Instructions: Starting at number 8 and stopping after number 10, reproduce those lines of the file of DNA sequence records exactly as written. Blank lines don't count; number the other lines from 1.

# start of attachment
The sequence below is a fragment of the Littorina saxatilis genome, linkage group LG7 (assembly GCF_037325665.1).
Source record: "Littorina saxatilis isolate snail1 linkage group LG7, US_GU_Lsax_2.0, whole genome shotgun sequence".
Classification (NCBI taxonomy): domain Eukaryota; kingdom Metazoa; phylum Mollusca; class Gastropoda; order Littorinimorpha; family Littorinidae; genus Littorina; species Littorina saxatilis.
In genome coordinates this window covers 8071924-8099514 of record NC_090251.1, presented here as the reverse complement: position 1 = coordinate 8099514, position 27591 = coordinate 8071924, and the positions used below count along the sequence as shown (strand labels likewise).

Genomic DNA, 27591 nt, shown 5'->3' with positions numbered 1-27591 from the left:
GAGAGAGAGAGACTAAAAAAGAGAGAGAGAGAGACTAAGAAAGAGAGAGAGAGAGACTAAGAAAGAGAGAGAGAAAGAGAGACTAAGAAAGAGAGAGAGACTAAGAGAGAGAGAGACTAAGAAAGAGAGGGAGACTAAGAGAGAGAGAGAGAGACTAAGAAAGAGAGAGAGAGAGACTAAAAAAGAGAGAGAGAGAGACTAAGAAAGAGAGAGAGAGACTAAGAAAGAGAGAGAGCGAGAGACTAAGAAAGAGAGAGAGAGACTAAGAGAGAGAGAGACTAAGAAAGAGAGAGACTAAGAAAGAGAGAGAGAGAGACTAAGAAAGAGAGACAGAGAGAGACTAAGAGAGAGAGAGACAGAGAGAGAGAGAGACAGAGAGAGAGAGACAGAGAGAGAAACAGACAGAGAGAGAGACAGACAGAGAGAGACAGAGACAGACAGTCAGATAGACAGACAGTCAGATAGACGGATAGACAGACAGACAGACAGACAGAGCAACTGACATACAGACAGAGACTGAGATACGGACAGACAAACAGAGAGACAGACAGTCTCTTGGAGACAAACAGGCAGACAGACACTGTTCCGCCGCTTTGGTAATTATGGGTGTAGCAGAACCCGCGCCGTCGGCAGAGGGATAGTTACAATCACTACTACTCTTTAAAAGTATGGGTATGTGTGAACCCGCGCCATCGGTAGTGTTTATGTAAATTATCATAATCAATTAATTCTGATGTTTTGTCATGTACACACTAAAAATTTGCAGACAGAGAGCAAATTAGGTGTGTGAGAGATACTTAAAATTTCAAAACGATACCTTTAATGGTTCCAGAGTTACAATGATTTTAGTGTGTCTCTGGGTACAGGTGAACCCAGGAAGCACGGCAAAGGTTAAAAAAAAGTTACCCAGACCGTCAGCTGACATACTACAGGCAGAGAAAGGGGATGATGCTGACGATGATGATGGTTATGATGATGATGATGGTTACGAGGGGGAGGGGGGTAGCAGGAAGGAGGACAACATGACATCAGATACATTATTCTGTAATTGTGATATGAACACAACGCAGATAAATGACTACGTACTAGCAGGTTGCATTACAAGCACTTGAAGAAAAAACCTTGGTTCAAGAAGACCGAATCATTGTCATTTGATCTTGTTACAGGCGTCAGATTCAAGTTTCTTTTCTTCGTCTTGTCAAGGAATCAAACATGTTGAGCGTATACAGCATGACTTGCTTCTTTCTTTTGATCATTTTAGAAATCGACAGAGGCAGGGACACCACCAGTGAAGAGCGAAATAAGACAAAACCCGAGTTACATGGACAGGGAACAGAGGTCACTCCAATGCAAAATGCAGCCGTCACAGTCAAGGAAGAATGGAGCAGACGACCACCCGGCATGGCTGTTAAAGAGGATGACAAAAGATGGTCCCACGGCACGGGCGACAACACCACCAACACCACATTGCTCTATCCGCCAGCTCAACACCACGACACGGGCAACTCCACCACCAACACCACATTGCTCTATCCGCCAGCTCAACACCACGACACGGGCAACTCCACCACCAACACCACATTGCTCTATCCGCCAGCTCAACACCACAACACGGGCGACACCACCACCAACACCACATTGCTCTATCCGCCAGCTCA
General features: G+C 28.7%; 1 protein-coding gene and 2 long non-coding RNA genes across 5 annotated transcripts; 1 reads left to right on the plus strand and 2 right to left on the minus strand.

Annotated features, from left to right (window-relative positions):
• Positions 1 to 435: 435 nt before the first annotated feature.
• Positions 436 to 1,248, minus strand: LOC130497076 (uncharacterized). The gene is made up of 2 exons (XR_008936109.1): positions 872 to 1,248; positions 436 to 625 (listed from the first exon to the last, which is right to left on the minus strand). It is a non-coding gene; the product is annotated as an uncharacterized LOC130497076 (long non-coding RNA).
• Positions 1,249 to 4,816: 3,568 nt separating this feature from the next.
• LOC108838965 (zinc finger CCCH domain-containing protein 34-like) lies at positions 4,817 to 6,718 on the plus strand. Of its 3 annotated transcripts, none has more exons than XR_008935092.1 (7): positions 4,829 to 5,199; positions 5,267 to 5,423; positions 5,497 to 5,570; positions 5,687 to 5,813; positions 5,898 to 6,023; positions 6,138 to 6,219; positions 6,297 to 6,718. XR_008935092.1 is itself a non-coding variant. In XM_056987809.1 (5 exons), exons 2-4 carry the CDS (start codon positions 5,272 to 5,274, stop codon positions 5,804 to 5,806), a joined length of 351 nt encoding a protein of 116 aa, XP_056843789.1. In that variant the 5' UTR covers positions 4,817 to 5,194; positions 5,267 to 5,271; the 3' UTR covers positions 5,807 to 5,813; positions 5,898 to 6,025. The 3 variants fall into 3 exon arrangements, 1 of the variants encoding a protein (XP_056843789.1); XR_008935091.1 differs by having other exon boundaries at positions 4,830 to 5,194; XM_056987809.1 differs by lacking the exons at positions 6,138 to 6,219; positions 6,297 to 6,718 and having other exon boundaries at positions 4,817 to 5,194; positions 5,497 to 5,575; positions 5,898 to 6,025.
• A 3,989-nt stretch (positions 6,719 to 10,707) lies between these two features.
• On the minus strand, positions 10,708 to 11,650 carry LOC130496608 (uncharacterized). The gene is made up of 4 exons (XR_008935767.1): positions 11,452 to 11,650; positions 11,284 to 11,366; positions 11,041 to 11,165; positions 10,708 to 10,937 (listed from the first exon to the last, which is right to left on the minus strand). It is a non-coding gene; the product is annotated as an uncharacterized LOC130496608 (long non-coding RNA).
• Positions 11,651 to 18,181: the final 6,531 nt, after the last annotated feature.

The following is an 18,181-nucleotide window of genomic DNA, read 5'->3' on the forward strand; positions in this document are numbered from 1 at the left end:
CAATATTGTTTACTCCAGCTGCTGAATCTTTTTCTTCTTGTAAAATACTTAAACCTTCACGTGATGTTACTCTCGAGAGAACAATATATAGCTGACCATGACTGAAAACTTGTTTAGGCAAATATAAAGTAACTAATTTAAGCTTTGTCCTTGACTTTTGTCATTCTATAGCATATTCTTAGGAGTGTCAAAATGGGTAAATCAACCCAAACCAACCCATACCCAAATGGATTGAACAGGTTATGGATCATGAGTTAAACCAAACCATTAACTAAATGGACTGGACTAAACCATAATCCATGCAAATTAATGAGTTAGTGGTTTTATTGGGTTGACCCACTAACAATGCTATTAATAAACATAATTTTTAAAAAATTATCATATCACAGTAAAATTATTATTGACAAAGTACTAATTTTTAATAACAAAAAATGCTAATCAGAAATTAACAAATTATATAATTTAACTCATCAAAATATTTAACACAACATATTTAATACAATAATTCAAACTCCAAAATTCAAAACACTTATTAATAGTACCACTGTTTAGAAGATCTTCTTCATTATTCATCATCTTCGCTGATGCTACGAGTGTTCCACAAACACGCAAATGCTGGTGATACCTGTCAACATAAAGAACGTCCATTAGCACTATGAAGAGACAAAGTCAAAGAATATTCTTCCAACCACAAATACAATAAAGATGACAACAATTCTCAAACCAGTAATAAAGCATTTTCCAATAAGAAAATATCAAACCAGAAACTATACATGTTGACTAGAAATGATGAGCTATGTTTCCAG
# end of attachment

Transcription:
Annotated features, from left to right (window-relative positions):
• Positions 1 to 435: 435 nt before the first annotated feature.
• Positions 436 to 1,248, minus strand: LOC130497076 (uncharacterized). The gene is made up of 2 exons (XR_008936109.1): positions 872 to 1,248; positions 436 to 625 (listed from the first exon to the last, which is right to left on the minus strand). It is a non-coding gene; the product is annotated as an uncharacterized LOC130497076 (long non-coding RNA).